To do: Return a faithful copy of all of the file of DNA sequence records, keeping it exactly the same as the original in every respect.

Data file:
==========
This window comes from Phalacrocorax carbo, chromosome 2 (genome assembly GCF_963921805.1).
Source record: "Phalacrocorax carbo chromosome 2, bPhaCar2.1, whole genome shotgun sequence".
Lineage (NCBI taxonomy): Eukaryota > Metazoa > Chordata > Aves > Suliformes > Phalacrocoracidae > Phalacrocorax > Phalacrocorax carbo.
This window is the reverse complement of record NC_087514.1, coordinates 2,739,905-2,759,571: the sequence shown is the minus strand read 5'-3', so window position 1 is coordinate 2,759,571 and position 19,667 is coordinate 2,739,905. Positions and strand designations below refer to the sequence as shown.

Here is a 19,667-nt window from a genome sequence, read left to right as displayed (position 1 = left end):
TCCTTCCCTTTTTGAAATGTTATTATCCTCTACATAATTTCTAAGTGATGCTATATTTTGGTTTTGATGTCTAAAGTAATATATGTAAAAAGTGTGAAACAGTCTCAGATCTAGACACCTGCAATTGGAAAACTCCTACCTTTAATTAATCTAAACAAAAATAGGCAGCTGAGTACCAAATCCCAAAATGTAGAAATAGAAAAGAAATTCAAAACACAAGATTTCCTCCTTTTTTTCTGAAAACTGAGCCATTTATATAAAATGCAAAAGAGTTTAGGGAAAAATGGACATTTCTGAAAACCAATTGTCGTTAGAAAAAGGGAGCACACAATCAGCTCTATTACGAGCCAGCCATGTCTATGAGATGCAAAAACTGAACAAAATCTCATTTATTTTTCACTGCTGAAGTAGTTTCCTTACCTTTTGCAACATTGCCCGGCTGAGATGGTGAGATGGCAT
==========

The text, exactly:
This window comes from Phalacrocorax carbo, chromosome 2 (genome assembly GCF_963921805.1).
Source record: "Phalacrocorax carbo chromosome 2, bPhaCar2.1, whole genome shotgun sequence".
Lineage (NCBI taxonomy): Eukaryota > Metazoa > Chordata > Aves > Suliformes > Phalacrocoracidae > Phalacrocorax > Phalacrocorax carbo.
This window is the reverse complement of record NC_087514.1, coordinates 2,739,905-2,759,571: the sequence shown is the minus strand read 5'-3', so window position 1 is coordinate 2,759,571 and position 19,667 is coordinate 2,739,905. Positions and strand designations below refer to the sequence as shown.

Here is a 19,667-nt window from a genome sequence, read left to right as displayed (position 1 = left end):
TCCTTCCCTTTTTGAAATGTTATTATCCTCTACATAATTTCTAAGTGATGCTATATTTTGGTTTTGATGTCTAAAGTAATATATGTAAAAAGTGTGAAACAGTCTCAGATCTAGACACCTGCAATTGGAAAACTCCTACCTTTAATTAATCTAAACAAAAATAGGCAGCTGAGTACCAAATCCCAAAATGTAGAAATAGAAAAGAAATTCAAAACACAAGATTTCCTCCTTTTTTTCTGAAAACTGAGCCATTTATATAAAATGCAAAAGAGTTTAGGGAAAAATGGACATTTCTGAAAACCAATTGTCGTTAGAAAAAGGGAGCACACAATCAGCTCTATTACGAGCCAGCCATGTCTATGAGATGCAAAAACTGAACAAAATCTCATTTATTTTTCACTGCTGAAGTAGTTTCCTTACCTTTTGCAACATTGCCCGGCTGAGATGGTGAGATGGCAT